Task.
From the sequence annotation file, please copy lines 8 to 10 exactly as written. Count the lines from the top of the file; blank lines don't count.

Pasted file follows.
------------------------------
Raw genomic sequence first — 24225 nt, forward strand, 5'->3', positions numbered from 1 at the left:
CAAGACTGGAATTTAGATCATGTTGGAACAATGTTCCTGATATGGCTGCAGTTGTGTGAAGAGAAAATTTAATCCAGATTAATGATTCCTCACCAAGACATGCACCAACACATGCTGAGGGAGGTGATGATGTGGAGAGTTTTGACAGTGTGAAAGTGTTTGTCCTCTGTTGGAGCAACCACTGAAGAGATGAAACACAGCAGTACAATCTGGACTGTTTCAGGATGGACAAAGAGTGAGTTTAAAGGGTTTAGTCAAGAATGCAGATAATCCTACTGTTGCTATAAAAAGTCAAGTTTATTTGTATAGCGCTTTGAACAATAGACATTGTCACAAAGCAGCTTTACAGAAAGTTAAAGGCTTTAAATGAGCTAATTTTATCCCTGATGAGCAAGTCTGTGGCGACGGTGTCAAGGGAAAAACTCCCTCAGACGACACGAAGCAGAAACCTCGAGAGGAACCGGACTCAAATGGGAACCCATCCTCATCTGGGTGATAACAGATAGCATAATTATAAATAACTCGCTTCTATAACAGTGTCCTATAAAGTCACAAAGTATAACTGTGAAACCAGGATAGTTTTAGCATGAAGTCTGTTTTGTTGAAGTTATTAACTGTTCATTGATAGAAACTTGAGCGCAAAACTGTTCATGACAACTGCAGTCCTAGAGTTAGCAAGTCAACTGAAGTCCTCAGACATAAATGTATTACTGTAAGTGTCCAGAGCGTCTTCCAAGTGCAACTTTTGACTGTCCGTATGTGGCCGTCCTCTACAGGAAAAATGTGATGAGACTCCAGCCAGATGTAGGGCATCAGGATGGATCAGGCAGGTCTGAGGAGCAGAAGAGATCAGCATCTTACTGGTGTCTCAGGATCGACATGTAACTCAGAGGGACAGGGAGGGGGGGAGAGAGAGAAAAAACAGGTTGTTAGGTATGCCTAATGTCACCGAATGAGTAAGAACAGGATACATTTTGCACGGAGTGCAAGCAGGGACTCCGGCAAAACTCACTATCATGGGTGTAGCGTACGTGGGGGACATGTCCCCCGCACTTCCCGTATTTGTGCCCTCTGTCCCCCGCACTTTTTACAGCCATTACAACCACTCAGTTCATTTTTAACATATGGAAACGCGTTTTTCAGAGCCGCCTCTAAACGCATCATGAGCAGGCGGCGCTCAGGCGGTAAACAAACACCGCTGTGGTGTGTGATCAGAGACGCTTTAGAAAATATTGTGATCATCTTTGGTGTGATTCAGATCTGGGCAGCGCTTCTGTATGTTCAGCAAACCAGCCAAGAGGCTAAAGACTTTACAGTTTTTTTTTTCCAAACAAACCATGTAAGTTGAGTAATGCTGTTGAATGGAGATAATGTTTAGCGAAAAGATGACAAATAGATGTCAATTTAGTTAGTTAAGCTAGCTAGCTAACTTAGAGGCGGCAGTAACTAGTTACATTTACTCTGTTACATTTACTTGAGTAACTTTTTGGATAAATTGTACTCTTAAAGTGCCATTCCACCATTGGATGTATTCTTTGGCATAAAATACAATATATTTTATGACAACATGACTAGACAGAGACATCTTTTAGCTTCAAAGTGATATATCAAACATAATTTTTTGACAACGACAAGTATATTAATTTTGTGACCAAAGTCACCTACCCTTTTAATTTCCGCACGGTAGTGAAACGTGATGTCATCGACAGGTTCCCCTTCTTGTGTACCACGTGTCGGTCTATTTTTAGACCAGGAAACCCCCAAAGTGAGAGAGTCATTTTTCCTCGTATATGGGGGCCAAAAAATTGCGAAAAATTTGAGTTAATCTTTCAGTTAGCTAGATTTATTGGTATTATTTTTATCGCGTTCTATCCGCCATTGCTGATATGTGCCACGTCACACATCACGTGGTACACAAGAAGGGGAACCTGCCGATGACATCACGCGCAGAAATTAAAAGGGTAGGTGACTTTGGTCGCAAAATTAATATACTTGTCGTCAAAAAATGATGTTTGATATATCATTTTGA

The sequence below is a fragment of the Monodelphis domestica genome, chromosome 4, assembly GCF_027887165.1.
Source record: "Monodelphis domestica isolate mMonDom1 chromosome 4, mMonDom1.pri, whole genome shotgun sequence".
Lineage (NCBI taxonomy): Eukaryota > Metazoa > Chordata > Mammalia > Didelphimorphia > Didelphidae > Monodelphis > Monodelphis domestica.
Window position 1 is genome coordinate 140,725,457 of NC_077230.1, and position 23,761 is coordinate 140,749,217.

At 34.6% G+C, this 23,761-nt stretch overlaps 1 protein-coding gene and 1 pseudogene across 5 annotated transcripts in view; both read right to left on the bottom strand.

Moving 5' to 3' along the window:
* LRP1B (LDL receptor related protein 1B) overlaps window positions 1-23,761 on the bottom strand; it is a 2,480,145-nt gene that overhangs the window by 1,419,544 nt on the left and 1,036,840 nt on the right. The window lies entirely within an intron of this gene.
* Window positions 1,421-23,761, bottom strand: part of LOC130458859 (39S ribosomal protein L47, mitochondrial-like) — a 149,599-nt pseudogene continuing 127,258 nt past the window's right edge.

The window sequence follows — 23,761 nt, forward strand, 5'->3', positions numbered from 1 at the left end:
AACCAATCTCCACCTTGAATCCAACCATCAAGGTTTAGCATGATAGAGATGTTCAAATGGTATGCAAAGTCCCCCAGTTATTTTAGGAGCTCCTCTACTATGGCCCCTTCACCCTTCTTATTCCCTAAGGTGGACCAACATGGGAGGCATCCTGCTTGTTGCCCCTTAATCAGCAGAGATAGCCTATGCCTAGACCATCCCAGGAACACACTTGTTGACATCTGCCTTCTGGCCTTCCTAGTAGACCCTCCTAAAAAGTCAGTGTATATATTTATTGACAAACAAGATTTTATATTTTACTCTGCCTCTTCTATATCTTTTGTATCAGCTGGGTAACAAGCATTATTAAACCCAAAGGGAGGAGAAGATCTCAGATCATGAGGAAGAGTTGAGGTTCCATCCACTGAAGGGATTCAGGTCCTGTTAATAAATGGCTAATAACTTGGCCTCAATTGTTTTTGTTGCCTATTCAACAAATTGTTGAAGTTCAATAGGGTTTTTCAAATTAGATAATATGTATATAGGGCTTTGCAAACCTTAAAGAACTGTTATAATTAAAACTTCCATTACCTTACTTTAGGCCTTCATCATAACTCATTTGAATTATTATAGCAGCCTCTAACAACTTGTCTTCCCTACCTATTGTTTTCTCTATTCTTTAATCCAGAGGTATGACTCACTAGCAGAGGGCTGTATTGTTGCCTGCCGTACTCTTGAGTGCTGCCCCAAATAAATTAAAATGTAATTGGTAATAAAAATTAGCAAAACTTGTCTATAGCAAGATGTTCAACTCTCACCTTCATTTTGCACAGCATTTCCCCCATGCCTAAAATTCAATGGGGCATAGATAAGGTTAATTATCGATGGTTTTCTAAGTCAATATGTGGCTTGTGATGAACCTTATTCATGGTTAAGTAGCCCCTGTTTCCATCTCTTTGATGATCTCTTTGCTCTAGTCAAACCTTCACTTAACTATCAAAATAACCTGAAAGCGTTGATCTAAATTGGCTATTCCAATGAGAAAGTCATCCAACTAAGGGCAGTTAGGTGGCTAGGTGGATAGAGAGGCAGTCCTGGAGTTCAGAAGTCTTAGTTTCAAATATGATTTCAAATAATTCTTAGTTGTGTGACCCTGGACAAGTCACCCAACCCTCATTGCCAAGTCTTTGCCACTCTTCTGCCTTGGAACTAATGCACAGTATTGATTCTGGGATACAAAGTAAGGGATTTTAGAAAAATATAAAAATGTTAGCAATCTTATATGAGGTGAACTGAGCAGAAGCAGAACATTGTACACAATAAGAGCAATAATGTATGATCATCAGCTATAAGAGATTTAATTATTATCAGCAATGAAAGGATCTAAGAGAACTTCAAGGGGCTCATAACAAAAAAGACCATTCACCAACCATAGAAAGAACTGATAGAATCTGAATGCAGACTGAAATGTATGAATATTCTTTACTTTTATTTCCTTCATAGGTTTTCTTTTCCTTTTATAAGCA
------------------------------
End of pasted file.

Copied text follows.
Moving 5' to 3' along the window:
* LRP1B (LDL receptor related protein 1B) overlaps window positions 1-23,761 on the bottom strand; it is a 2,480,145-nt gene that overhangs the window by 1,419,544 nt on the left and 1,036,840 nt on the right. The window lies entirely within an intron of this gene.
* Window positions 1,421-23,761, bottom strand: part of LOC130458859 (39S ribosomal protein L47, mitochondrial-like) — a 149,599-nt pseudogene continuing 127,258 nt past the window's right edge.